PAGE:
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The remarkable story of Tyrrells: From a small British farm to £300m acquisition

7 min read

19 September 2016

Former special projects journalist

Britain has a rich history of producing strong consumer brands, but very few have had as much impact in such a short amount of time as crisps business Tyrrells.

The Amazon Growing Business Awards, which celebrates exceptional businesses and outstanding entrepreneurs, has been running since 1999, and since then many of the winning businesses have gone from strength to strength.
 
A prime example of this is Tyrrells – which started in 2002 at Tyrrells Court Farm, the current head office, and attended consumers shows up and down the country to spread the word about its products. Initially starting with five potato crisp flavours, sold to local farm shops and deli’s, Mixed Root Vegetable crisps followed soon after as well as listings with premium national customers, such as Waitrose.

The business won the 2004 Young Company of the Year award, and it’ not hard to see why.

Mike Hedges, MD of Tyrrells, said: “In 2004 Tyrrells was just two years old and an owner-led company employing approximately 30 employees. Since then it has become a global player selling to over 70 countries and growing exponentially.

“We’ve moved from being focused on potato crisps to becoming a leading premium snack producer encompassing crisps, vegetable crisps, corn crisps and popcorn. We now employ over 530 people globally and own two international manufacturing facilities – Yarra Valley Snack Foods in Australia and Aroma Snacks in Germany.”

Read more on snacking businesses:

It’s rise to prominence was crowned recently when it was the subject of a £300m private equity to trade buyer acquisition, realising a three-times realisation for Investcorp. The private equity firm acquired Tyrrells in August 2013 for £100m, and has oversaw an extensive transformation of the company in which sales and EBITDA more than doubled.

Despite being such a success, competition remains fierce. The company is confident, however – according to Hedges, Tyrrells is the number two challenger brand to Kettle Chips, but approximately half the size.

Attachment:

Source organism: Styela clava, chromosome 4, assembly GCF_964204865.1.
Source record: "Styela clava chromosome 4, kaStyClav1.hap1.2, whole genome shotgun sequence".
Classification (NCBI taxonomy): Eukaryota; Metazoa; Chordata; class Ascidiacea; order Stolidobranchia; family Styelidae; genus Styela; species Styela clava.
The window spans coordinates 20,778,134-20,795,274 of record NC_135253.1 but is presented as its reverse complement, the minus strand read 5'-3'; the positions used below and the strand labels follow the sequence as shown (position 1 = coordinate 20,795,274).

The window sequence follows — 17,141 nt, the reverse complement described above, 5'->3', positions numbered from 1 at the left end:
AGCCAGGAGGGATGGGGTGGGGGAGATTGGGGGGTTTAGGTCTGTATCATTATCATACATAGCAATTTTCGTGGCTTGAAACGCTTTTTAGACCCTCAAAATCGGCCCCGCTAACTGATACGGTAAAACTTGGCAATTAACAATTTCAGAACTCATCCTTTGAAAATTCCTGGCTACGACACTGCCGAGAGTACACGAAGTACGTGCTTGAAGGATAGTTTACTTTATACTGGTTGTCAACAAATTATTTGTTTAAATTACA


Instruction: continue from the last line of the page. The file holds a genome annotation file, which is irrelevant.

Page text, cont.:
“We’re the fastest growing hand-cooked brand in the market and the number one vegetable crisp brand. Our Mixed Root Vegetable line is a halo product and many consumers associate Tyrrells with the iconic green bag with the proud gardener on the front.

“Popcorn is a highly competitive market, which is continuing to grow at 12 per cent year-on-year. Tyrrells is a strong third within the ready-to-eat category and with the latest acquisition announcement and the opportunity to bring the US’ most successful popcorn brand, Skinnypop, into the fold, we’re set to deliver even more growth into this dynamic category.”

But Tyrrells is not a company to rest on its laurels, and in the coming months it plans to increase penetration of its crisps from 18 per 24 per cent. It plans to do this with the help of a new advertising campaign.

Hedges said: “We recently launched our first ever national above-the-line campaign with an advertising campaign centred around “Life’s a Shindig” – placing Tyrrells at the heart of informal gatherings.

“Next year we will focus on taking the Shindig around the country, using events, and sampling partnerships. Innovation will also play an important role in taking Tyrrells to new consumers and snacking occasions, with the impulse category being a main focus in 2017.”

In addition, Tyrrells has been very engaged with the apprenticeship scheme as a way as a way of harnessing local talent and driving further growth.

“We’re a progressive company, and have many examples of young apprentices joining and working their way up through the company,” said Hedges.

“For example, Alice Topham joined as an apprentice working on reception and is now an international supply chain coordinator, handling sales order from all corners of the globe and overseeing every aspect of the supply chain process ensuring our international customers receive their deliveries.”
 
The Tyrrells apprenticeship scheme is completed in the workplace and at a local college. The engineering apprentices are enrolled on advanced engineering apprenticeships that take three to four years to complete resulting in a nationally-recognised qualification at Level 3. The business administration apprenticeships take one to two years – however most have moved to permanent employment within their first 12 months.

“Apprenticeship schemes are a valuable resource that hold enormous potential. Setting up a scheme is a relatively easy process and the time you spend implementing it is moderately small compared to the rewards young people and your business could reap further down the line.”

“Work with a local, approved training provider or college who truly understand the needs of your business and who has the appropriate resources in place to support and deliver comprehensive training solutions for your apprenticeship schemes,” Hedges advised.

Tyrrells is a great example of the amazing things a small business can achieve, with the right combination of hard work, good ideas and endurance, and it’s clear to see why it took the award for Best Young Company all those years ago.

According to Hedges, it is important to recognise the accomplishments of small businesses, because they “are the lifeblood of the UK economy, and inspire aspiring entrepreneurs and business leaders to have a go.

“The UK has a rich seed bed of entrepreneurial spirit and Tyrrells is a good example of this.”

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